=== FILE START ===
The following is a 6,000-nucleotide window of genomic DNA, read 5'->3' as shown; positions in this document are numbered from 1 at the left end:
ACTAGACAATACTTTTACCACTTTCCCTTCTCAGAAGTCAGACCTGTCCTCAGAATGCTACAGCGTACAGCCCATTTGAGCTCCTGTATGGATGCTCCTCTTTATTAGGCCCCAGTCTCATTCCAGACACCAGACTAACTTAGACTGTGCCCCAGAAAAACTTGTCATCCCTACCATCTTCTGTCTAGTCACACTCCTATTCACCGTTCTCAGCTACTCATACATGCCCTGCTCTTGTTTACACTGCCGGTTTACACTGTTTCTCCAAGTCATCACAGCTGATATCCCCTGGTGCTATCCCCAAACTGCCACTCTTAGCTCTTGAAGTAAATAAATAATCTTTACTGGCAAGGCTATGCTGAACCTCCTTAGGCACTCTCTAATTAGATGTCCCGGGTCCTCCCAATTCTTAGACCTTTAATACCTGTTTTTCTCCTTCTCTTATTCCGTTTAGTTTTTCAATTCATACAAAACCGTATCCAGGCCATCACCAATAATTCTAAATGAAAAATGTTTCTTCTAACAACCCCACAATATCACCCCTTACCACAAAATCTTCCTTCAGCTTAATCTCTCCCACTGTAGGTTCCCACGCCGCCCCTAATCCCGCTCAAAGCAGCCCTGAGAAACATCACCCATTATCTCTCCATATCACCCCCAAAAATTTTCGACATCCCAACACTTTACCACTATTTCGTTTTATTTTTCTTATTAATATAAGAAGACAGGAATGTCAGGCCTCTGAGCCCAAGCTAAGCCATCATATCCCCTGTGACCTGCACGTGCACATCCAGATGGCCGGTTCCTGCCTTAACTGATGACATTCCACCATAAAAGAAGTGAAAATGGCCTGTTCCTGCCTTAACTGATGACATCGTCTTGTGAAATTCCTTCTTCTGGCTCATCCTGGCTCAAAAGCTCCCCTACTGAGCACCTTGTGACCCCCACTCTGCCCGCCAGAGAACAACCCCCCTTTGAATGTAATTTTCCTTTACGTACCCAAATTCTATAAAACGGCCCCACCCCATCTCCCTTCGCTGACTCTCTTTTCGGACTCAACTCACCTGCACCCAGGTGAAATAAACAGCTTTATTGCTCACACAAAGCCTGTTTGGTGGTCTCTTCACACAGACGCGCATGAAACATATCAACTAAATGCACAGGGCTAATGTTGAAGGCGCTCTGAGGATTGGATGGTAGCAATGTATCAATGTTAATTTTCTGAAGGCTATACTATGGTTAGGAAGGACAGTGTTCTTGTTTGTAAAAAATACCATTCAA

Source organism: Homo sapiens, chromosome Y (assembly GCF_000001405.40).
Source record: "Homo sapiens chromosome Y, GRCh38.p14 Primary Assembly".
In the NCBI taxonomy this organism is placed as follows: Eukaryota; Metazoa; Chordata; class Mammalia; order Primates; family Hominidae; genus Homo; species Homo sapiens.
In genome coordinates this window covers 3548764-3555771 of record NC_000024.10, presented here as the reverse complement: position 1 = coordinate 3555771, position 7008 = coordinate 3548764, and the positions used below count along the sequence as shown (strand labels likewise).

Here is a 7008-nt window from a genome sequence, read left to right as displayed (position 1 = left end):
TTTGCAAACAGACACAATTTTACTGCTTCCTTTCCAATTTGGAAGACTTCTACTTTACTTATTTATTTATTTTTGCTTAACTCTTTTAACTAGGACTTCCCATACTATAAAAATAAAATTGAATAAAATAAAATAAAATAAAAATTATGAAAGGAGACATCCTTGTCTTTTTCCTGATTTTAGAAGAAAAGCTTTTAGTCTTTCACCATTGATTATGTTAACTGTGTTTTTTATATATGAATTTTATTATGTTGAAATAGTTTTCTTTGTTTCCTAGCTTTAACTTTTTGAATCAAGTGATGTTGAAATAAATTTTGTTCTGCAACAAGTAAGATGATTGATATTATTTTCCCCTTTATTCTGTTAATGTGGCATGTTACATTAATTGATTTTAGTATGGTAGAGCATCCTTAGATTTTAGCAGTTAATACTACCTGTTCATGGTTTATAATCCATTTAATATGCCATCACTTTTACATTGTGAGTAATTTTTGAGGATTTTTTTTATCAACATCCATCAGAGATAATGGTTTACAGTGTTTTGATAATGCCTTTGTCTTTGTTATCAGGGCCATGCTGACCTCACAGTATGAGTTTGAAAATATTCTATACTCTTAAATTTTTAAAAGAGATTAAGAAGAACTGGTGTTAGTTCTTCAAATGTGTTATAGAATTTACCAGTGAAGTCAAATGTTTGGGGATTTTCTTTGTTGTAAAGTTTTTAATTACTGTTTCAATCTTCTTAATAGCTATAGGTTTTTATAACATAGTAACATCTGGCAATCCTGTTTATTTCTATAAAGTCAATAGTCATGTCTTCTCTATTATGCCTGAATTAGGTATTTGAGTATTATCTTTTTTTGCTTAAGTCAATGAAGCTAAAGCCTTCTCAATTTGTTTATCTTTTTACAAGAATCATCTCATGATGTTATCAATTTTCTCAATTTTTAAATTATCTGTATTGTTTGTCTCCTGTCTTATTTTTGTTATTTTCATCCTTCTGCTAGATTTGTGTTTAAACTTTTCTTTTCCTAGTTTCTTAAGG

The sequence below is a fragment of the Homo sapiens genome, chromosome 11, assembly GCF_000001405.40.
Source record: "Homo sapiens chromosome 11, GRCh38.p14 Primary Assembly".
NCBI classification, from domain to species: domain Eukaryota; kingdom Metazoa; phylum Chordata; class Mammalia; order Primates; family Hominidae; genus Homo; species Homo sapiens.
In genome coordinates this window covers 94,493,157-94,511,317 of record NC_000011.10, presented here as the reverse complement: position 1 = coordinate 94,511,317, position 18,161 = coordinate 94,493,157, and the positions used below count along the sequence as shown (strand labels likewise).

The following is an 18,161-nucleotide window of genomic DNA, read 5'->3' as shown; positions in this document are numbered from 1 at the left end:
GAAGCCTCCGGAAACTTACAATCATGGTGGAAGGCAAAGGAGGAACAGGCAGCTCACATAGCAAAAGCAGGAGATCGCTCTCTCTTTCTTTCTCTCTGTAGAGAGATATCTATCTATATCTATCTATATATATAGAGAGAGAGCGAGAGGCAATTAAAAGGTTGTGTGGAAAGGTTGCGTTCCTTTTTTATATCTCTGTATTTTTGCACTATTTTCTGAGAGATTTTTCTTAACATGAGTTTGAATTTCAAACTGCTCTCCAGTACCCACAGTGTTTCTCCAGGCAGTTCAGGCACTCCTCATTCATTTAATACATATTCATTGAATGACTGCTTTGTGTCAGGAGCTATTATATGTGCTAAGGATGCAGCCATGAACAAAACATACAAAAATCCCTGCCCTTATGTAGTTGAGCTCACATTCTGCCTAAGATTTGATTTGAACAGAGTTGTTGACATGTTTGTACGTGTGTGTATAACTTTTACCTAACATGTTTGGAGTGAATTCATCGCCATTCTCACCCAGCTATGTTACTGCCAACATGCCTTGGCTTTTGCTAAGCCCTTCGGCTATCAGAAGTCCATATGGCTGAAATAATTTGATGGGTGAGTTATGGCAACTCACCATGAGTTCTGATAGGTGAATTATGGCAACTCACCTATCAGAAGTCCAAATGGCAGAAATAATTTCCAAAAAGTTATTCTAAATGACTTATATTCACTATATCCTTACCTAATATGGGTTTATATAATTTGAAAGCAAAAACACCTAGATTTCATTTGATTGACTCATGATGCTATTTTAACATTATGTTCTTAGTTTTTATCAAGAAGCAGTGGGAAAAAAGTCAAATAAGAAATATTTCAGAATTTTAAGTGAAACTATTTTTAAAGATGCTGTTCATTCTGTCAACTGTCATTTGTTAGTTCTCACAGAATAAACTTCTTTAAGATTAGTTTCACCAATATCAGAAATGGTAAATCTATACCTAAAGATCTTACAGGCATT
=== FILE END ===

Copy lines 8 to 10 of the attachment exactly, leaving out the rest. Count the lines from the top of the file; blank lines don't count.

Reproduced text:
TTTGCAAACAGACACAATTTTACTGCTTCCTTTCCAATTTGGAAGACTTCTACTTTACTTATTTATTTATTTTTGCTTAACTCTTTTAACTAGGACTTCCCATACTATAAAAATAAAATTGAATAAAATAAAATAAAATAAAAATTATGAAAGGAGACATCCTTGTCTTTTTCCTGATTTTAGAAGAAAAGCTTTTAGTCTTTCACCATTGATTATGTTAACTGTGTTTTTTATATATGAATTTTATTATGTTGAAATAGTTTTCTTTGTTTCCTAGCTTTAACTTTTTGAATCAAGTGATGTTGAAATAAATTTTGTTCTGCAACAAGTAAGATGATTGATATTATTTTCCCCTTTATTCTGTTAATGTGGCATGTTACATTAATTGATTTTAGTATGGTAGAGCATCCTTAGATTTTAGCAGTTAATACTACCTGTTCATGGTTTATAATCCATTTAATATGCCATCACTTTTACATTGTGAGTAATTTTTGAGGATTTTTTTTATCAACATCCATCAGAGATAATGGTTTACAGTGTTTTGATAATGCCTTTGTCTTTGTTATCAGGGCCATGCTGACCTCACAGTATGAGTTTGAAAATATTCTATACTCTTAAATTTTTAAAAGAGATTAAGAAGAACTGGTGTTAGTTCTTCAAATGTGTTATAGAATTTACCAGTGAAGTCAAATGTTTGGGGATTTTCTTTGTTGTAAAGTTTTTAATTACTGTTTCAATCTTCTTAATAGCTATAGGTTTTTATAACATAGTAACATCTGGCAATCCTGTTTATTTCTATAAAGTCAATAGTCATGTCTTCTCTATTATGCCTGAATTAGGTATTTGAGTATTATCTTTTTTTGCTTAAGTCAATGAAGCTAAAGCCTTCTCAATTTGTTTATCTTTTTACAAGAATCATCTCATGATGTTATCAATTTTCTCAATTTTTAAATTATCTGTATTGTTTGTCTCCTGTCTTATTTTTGTTATTTTCATCCTTCTGCTAGATTTGTGTTTAAACTTTTCTTTTCCTAGTTTCTTAAGG

The sequence below is a fragment of the Homo sapiens genome, chromosome 11, assembly GCF_000001405.40.
Source record: "Homo sapiens chromosome 11, GRCh38.p14 Primary Assembly".